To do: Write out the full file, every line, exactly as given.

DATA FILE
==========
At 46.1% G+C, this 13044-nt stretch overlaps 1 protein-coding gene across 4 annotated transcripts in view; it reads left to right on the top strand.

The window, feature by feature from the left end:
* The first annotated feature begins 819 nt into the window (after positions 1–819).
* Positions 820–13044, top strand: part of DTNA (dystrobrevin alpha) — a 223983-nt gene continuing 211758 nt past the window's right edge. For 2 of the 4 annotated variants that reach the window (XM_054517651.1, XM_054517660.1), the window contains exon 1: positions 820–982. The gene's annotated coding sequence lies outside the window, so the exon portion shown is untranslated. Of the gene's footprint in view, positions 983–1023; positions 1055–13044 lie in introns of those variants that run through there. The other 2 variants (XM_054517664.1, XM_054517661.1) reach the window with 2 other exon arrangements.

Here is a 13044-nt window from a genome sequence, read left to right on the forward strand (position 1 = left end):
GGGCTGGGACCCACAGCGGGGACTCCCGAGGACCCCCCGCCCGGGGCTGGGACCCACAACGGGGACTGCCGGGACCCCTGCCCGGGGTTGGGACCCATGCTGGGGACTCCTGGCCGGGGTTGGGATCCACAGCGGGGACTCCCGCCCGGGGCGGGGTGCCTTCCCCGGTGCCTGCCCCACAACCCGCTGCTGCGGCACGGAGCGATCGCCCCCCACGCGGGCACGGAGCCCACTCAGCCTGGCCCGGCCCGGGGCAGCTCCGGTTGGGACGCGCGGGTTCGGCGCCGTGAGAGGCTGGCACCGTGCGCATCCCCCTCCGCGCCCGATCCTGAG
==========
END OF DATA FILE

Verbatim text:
At 46.1% G+C, this 13044-nt stretch overlaps 1 protein-coding gene across 4 annotated transcripts in view; it reads left to right on the top strand.

The window, feature by feature from the left end:
* The first annotated feature begins 819 nt into the window (after positions 1–819).
* Positions 820–13044, top strand: part of DTNA (dystrobrevin alpha) — a 223983-nt gene continuing 211758 nt past the window's right edge. For 2 of the 4 annotated variants that reach the window (XM_054517651.1, XM_054517660.1), the window contains exon 1: positions 820–982. The gene's annotated coding sequence lies outside the window, so the exon portion shown is untranslated. Of the gene's footprint in view, positions 983–1023; positions 1055–13044 lie in introns of those variants that run through there. The other 2 variants (XM_054517664.1, XM_054517661.1) reach the window with 2 other exon arrangements.

Here is a 13044-nt window from a genome sequence, read left to right on the forward strand (position 1 = left end):
GGGCTGGGACCCACAGCGGGGACTCCCGAGGACCCCCCGCCCGGGGCTGGGACCCACAACGGGGACTGCCGGGACCCCTGCCCGGGGTTGGGACCCATGCTGGGGACTCCTGGCCGGGGTTGGGATCCACAGCGGGGACTCCCGCCCGGGGCGGGGTGCCTTCCCCGGTGCCTGCCCCACAACCCGCTGCTGCGGCACGGAGCGATCGCCCCCCACGCGGGCACGGAGCCCACTCAGCCTGGCCCGGCCCGGGGCAGCTCCGGTTGGGACGCGCGGGTTCGGCGCCGTGAGAGGCTGGCACCGTGCGCATCCCCCTCCGCGCCCGATCCTGAG